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· Puffer fish: globe fish, balloon fish, blowfish, toad fish. In Japan, a variety of puffer fish called “fugu” (Fig 33.16) is considered a delicacy, but special licensing is required to prepare this extremely toxic fish.
· Newts: taricha, notophthalmus, triturus, cynops. Salamanders.
· Blue-ringed octopus (Hapalochlaena maculosa) (Fig 33.17): of Australia and Japan is the only known species in which tetrodotoxin has been found in extracts of venom glands, in contrast to being found in the skin, muscle, liver, ovaries, and eggs of other species.
· Snails: In a study of several outbreaks of tetrodotoxin- associated snail poisoning in Zhoushan city, China, the following snail species were identified as culprits: Zeuxis samiplicutus, Zeuxis siguinjorensis, Zeuxis variciterus, and Z. succinctus. In all the cases, the snails were steamed, boiled, or fried. The incubation period ranged from 5 minutes to 11 hours, and the time from a patient’s inges-tion of snails to full recovery ranged from 30 minutes to 48 hours.
· Horseshoe crab eggs.
Tetrodotoxin (TTX) is a potent, heat-stable, water soluble, non-protein aminoperhydroquanizole neurotoxin concen-trated mainly in the skin, liver, ovary, and intestine of the fish. The highest concentration is found in the ovaries, and hence the female is most poisonous, especially if eaten during the spawning season.
Tetrodotoxin affects myelinated nerve fibres throughout the entire length of the axon by lowering the conduction of sodium currents at nodes of Ranvier. It is a selective and potent sodium channel blocker. TTX blocks the action potential without any effect on resting membrane potential, or the resting membrane resistance.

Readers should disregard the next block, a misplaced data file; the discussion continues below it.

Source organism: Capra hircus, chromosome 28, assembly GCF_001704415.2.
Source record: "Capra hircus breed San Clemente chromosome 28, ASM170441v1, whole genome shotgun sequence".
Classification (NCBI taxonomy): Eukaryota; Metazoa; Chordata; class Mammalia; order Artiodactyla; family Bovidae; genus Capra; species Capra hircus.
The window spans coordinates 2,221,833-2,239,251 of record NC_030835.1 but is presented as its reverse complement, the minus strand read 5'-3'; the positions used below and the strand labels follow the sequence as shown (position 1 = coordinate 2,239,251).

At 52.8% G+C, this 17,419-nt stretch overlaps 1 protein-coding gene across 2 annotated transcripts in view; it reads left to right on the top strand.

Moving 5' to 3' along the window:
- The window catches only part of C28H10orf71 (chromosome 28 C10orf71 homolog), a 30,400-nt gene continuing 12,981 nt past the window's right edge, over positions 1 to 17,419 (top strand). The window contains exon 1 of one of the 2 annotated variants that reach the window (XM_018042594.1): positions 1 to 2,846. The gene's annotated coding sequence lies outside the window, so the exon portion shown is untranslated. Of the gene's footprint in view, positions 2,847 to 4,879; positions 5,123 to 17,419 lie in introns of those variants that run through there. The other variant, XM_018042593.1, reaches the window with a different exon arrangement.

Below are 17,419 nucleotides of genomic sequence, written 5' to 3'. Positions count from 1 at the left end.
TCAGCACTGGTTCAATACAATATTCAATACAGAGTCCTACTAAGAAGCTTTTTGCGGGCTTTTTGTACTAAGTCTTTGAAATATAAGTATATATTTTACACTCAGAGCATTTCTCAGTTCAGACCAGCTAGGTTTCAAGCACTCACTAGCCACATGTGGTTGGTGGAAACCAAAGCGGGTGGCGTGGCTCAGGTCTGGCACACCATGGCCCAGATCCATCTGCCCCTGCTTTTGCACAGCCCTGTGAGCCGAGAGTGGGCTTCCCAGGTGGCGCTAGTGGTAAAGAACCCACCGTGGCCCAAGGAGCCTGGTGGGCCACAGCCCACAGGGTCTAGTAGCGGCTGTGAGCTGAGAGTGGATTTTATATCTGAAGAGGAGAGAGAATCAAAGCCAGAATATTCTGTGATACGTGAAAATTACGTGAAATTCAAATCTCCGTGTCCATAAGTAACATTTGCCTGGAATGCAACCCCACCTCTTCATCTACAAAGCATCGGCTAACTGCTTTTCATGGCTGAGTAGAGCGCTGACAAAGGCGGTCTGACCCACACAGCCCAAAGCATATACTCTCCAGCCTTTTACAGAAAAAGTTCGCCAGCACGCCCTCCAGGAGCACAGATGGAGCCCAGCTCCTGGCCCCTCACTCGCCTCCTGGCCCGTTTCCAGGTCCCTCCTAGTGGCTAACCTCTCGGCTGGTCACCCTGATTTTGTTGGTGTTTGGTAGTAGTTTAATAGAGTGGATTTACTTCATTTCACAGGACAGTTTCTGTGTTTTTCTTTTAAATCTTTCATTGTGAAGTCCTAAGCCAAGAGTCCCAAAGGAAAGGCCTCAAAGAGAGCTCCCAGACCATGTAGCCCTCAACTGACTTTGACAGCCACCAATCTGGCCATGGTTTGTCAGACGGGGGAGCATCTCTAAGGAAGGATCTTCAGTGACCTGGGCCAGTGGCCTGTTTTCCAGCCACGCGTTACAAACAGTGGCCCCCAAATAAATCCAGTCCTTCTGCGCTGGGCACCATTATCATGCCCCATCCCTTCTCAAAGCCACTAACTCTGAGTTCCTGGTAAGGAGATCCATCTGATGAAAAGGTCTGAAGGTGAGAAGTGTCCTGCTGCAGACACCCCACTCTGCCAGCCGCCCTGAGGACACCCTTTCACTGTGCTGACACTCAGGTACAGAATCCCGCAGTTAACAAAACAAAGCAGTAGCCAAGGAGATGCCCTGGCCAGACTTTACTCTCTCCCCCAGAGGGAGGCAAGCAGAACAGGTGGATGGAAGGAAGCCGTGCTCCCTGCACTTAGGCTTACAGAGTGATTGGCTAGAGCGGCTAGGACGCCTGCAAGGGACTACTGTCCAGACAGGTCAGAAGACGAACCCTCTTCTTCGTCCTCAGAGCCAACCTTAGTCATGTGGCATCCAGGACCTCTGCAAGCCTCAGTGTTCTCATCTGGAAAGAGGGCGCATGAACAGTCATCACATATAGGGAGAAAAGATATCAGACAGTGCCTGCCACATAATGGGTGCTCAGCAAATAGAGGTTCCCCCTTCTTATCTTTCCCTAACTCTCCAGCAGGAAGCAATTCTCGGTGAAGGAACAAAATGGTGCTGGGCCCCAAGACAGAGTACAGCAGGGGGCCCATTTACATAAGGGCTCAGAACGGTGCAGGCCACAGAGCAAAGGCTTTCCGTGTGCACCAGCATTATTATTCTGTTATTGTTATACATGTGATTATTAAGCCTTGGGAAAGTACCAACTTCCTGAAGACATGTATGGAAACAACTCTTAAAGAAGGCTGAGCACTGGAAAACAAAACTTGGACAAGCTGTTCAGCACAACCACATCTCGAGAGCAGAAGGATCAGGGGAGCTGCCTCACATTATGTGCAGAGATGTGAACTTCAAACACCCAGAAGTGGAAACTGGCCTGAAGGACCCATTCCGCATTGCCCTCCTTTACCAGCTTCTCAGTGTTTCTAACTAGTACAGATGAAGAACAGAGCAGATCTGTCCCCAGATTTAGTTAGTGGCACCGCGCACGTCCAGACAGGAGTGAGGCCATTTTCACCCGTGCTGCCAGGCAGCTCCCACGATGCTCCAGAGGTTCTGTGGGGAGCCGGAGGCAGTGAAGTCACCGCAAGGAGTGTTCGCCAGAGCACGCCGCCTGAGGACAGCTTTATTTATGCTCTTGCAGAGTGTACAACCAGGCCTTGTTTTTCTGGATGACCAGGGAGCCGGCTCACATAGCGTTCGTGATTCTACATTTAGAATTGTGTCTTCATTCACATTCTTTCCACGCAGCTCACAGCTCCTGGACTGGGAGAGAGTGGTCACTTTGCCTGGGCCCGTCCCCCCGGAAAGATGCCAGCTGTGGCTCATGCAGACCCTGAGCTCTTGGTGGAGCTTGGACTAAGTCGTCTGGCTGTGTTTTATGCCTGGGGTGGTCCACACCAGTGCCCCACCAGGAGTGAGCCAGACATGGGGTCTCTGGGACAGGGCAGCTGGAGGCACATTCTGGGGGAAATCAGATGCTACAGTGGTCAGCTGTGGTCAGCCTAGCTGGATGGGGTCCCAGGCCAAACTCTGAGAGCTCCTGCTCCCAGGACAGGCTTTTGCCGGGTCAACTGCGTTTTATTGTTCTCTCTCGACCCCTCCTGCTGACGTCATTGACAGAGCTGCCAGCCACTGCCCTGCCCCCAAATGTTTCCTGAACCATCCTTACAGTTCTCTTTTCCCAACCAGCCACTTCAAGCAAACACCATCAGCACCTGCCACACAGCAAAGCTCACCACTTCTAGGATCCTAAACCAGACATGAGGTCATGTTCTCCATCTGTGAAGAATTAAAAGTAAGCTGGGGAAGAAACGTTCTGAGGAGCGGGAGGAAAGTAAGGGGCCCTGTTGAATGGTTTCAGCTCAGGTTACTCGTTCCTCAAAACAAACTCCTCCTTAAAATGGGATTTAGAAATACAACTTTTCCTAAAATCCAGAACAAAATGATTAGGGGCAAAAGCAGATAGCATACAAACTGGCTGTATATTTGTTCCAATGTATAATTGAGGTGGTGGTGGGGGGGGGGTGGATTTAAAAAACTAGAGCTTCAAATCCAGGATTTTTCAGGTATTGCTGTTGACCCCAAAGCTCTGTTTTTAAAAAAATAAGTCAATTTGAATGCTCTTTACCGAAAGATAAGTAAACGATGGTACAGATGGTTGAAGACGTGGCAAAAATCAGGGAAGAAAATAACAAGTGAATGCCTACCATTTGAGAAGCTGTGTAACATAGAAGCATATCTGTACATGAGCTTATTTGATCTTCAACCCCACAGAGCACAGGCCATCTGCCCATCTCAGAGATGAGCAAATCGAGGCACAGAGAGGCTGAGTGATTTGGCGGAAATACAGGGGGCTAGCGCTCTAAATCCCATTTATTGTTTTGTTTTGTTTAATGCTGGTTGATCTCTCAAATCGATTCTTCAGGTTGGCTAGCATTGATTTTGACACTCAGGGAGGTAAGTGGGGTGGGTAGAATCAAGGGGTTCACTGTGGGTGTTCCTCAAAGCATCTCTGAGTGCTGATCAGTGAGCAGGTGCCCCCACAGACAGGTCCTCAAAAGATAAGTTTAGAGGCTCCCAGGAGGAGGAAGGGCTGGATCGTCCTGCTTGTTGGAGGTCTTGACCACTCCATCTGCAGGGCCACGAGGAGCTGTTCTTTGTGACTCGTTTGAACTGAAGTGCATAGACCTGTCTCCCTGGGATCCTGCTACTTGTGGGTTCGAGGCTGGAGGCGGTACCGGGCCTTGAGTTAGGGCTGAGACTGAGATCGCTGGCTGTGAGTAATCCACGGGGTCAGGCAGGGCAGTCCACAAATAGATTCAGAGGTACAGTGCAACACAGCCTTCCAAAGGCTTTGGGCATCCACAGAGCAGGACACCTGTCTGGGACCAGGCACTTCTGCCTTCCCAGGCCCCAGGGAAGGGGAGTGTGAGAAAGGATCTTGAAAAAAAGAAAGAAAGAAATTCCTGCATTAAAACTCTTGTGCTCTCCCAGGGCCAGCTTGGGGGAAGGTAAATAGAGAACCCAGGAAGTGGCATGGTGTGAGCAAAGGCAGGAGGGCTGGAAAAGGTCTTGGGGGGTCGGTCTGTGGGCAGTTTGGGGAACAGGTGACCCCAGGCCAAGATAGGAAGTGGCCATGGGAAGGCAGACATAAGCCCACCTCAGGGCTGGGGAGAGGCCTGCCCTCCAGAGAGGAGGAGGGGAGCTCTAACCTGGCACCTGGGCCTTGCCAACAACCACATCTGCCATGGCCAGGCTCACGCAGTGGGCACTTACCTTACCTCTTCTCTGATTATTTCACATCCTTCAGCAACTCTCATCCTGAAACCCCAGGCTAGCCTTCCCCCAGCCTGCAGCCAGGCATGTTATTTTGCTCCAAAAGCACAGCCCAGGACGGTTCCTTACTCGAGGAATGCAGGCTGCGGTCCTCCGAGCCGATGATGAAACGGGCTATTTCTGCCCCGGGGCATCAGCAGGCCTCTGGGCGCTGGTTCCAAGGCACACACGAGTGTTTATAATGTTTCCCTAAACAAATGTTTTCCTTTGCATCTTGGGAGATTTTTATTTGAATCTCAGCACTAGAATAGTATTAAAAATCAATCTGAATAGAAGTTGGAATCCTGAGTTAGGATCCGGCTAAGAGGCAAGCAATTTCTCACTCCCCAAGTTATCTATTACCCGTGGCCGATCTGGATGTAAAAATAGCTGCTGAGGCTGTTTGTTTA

It blocks nerve and muscle conduction. Its action is thought to interfere with the increase in sodium permeability associated with nerve excitation, with changing potassium permeability.
Onset is usually within 4 to 6 hours, but may be delayed. Oral paraesthesia is usually the initial symptom of puffer fish poisoning. Death may occur within the first 6 to 24 hours. Prognosis is good if the patient survives the first 24 hours.
· Poisoning is caused by ingestion of the flesh, viscera, ovaries, or skin containing tetrodotoxin (TTX). The highest concentration is in the viscera. Body musculature is usually free of poison.
· Main features of poisoning include headache, sweating, dysaesthesias, and paraesthesias of lips, tongue, mouth, face, fingers, and toes. Circumoral tingling may include the tongue and inner surface of the mouth, and generally occurs within 10 to 45 minutes of ingestion.
· Later, the following are seen: salivation, dysphagia, dysar- thria, nausea, vomiting, abdominal pain, ataxia, weakness, fasciculations, and ascending paralysis in 4 to 24 hours.
· Blurred vision, aphonia, and dysphagia may be seen as muscle paralysis progresses. Miosis is an early effect of TTX poisoning, but later there is mydriasis.
· Hypotension, bradycardia, and fixed and dilated pupils indicate severe poisoning. Mortality may approach 50%. Death is usually due to respiratory depression and respira- tory muscle paralysis.
· Some cases of seizures have been reported in TTX poison-ings. If at all they occur, seizures generally manifest only in the course of severe TTX poisonings
A rare “locked-in” syndrome has been
described with tetro- dotoxic poisoning, in which the patient appears
completely flaccid, but remains conscious.
· Mouse bioassay: Laboratory determination of tetrodotoxin (TTX) is not commonly available. Potency of TTX must be done by bioassay; identification may be done with thin layer chromatography.
· Fluorescent spectrometry.
· Use of electrophoresis, HPLC, LC/MS, etc., have also been reported by various investigators. A relatively new immunoassay method, using a highly specific monoclonal antibody (MAb) and immunoaffinity column chromatog- raphy, has recently been developed for the isolation and identification of TTX from urine samples of poisoned patients. This method is performed in combination with fluorometric HPLC.
Because of the differences in susceptibility, and unpredictability of an individual’s course, at least 24 hours of observation is recommended in every patient.
· Decontamination: Activated charcoal may be useful.
· IV edrophonium (10 mg) or IM neostigmine (0.5 mg) may be effective in restoring motor strength.
· Artificial ventilation should be implemented if necessary.
· Assisted ventilation may be necessary for 4 to 6 hours, and in some cases up to 12 hours.
· Haemodialysis may be effective in the treatment of tetro-dotoxin poisoning, because the toxin has low molecular weight, is water soluble, and is not significantly bound to protein.
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